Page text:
Toyota has been through it: lawyers smelling blood in the water, injured consumers, and those going for the gold by signing on to class-action lawsuits.
Now it’s General Motors’ turn.
Thousands of G.M. vehicles are part of the current faulty ignition-switch recall, another auto company scandal and shakedown, er, problem (witness Toyota and its “unintended acceleration” woes).
Last week, a U.S. judge in Texas decided to “go slow” after lawyers and families of victims called for a corporate lynching. They want General Motors to ground 2.53 million cars due to the defective ignition. So, how do 2.53 million drivers get around without their cars? It’s an immense problem that no consumer lawyer, or even a federal judge, can get their hands around. In fact, the problem might cause its own spin off of lawsuits (to which many in our area will be happy to sign on to).
G.M. is one of only two remaining U.S.-owned auto companies. Chrysler, like it or not, is really a foreign car company now being owned by the Italians thanks to Uncle Sam giving away that farm to foreigners just after the U.S. taxpayer bailed it out. And, ironically, as a new, leaner, meaner G.M., under Mary Barra’s leadership, was emerging from its predecessor’s bankrupt Government Motors bailout image, the old G.M. made a creepy reappearance, much like actor Jack Nicholson’s weird movie character in “The Shining”.
Toyota’s scandal and subsequent $1.2 billion shakedown by the DOJ—due to the controversial unintended acceleration debacle—was in the big news just as the G.M. problem moved up in the headlines to remind us that it’s always open season on big business. But in fairness to the Detroit boys and girls—hey, if Toyota vehicles weren’t grounded over the acceleration problem (which had casualties, too) why should G.M.’s vehicles be grounded?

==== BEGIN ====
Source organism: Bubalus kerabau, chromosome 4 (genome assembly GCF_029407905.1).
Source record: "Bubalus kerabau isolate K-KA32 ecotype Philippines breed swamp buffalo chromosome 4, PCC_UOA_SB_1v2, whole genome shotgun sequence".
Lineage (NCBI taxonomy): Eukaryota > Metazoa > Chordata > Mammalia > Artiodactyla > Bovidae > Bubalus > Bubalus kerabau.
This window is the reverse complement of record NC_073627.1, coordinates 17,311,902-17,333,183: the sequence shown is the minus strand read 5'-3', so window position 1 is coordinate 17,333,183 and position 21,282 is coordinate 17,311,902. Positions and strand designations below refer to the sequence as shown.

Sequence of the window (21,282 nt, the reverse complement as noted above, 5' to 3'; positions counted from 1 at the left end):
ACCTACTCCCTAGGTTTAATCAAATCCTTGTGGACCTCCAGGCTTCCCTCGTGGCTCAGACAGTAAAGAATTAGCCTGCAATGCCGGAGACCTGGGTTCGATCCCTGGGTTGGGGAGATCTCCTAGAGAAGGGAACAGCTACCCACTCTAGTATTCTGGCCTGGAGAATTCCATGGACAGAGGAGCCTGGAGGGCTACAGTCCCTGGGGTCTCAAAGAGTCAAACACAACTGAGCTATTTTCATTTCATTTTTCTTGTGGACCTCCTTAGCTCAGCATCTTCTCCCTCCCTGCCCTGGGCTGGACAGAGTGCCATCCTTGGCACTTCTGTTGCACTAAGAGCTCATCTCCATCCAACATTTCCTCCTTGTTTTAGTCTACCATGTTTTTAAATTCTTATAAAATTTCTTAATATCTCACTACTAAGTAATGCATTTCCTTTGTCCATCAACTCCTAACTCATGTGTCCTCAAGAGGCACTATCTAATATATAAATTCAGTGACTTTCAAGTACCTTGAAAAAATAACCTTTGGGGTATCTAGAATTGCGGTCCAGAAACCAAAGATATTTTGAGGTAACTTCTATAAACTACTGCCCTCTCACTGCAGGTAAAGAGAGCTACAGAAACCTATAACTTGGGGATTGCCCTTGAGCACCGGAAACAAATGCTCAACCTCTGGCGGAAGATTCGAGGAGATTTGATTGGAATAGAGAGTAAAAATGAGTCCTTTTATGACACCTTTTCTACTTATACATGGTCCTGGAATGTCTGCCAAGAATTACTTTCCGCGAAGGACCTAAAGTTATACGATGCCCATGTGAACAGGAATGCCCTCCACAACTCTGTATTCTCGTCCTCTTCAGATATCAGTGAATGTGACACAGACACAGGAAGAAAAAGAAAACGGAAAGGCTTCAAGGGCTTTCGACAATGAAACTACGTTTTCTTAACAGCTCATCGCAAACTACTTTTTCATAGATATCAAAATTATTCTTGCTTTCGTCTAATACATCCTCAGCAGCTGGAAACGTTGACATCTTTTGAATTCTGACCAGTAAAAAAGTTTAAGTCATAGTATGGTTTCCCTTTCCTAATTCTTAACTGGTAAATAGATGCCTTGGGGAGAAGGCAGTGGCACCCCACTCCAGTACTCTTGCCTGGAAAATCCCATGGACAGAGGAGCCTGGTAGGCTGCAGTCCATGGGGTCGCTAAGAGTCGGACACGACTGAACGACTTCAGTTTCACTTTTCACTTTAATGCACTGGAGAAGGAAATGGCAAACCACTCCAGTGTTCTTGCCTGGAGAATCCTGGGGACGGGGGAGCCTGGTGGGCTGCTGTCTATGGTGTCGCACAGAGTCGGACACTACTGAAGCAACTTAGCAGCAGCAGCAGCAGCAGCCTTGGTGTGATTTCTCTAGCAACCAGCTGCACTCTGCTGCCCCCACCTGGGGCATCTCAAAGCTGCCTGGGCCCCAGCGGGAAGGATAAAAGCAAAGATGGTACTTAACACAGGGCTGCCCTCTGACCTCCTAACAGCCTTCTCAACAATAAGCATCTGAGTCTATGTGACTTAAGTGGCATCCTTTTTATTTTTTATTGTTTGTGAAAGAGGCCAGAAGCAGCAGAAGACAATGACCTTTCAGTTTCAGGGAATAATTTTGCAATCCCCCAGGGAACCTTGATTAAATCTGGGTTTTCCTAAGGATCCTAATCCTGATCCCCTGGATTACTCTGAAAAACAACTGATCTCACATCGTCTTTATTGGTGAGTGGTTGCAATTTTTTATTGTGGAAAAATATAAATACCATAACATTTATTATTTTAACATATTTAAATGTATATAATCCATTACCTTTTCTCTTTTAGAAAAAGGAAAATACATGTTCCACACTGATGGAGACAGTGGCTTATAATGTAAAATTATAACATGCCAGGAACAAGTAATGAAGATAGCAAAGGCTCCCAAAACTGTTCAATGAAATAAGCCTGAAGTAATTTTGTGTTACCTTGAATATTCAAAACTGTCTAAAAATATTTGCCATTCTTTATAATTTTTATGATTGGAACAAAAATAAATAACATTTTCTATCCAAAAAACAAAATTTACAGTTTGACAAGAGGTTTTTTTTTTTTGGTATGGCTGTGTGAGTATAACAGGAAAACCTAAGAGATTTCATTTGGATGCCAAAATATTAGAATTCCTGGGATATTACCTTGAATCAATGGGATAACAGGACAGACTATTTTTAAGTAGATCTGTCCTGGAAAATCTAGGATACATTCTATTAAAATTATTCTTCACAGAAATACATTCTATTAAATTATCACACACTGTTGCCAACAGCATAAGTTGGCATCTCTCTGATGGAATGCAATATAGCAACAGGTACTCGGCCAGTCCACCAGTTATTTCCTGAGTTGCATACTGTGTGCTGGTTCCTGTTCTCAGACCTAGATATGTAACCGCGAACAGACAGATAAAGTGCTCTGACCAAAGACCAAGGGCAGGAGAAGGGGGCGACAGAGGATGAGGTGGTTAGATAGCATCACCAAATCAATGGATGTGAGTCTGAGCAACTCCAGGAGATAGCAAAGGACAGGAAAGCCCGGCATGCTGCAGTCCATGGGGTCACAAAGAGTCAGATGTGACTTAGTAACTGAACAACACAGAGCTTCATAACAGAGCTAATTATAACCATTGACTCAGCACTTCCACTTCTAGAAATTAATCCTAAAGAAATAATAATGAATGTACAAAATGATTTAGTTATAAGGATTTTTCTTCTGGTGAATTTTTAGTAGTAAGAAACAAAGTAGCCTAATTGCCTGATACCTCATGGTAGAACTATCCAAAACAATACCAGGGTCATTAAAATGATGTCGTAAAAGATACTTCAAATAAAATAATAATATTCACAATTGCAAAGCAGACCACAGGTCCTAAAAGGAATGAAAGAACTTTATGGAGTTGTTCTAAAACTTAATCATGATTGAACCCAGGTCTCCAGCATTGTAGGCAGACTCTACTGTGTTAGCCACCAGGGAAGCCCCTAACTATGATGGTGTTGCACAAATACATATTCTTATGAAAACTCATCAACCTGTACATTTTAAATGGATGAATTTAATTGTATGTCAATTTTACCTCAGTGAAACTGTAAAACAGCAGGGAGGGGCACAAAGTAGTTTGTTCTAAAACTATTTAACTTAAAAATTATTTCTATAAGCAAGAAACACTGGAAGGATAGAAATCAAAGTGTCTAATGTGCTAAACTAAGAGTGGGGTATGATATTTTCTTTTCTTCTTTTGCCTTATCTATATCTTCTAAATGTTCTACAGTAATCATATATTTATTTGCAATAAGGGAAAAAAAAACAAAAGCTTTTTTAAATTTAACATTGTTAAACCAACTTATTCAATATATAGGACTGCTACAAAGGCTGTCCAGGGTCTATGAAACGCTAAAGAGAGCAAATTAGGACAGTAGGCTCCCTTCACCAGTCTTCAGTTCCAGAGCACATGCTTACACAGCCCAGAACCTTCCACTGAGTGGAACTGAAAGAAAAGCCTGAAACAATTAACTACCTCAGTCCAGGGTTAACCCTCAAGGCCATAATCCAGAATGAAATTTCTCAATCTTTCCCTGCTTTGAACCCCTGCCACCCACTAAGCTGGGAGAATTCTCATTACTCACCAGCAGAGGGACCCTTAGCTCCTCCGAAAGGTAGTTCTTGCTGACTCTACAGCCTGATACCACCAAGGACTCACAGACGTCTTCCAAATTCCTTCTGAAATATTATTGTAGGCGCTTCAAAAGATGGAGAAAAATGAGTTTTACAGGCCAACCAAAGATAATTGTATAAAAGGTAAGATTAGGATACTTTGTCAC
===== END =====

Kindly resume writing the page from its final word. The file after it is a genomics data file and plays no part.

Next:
With millions of these G.M vehicles already over the 100,000-mile mark on the odometer, why the sudden urgency to ground fleets of the cars?
Many G.M. cars have well over 100,000 miles and; so far, no ignition-failure problem.
Are the ignition failures in vehicles with over 100,000 miles or under? (We don’t seem to know.) No matter, why should we stop driving our car based on a few accidents (and deaths)?
We are told that there’s a problem with the airbag power. Well, what we don’t hear in the news reports is the fact that G.M. passenger airbags (the bags in question of failure) have a backup power source; part of engineering-in safety in-depth.
So, we must agree with G.M. attorney David Balser. He told the Texas judge hearing the case that grounding 2.53 million cars would be “unprecedented” and “cause chaos.”
How about the math: 31 crashes and 12 deaths since 2001 out of 2.53 million vehicles; not something for G.M. to be proud of, yet it doesn’t take an Alan Turing to notice that 31 events out of 2.53 million in 13 years is, well, not something requiring the grounding of an entire fleet.
An observation: If there is a bona fide catastrophic flaw running through every single ignition switch installed in 2.53 million cars, wouldn’t there be a far higher number of crashes and deaths that we’d be hearing about?.
How are other G.M. drivers reacting to all this?
There is a Facebook-based group of recreational Chevrolet HHR owners. Members are still cruising around and enjoying their fun, spiffy retro-styled cars. Sure, the news is unsettling, but remember that so much of what we hear in the media is composed of equal parts of hype and hysteria. Spurned owners aside, when there are DOJ and other lawyers sniffing the water for corporate blood... Need I say more?
Will G.M. end up exactly like Toyota—a one-way trip to Shakedown City. Will it be forced to pay out for a problem that, at least statistically, doesn’t appear as catastrophic as first reported by the news media and the attorneys of victims and consumer groups.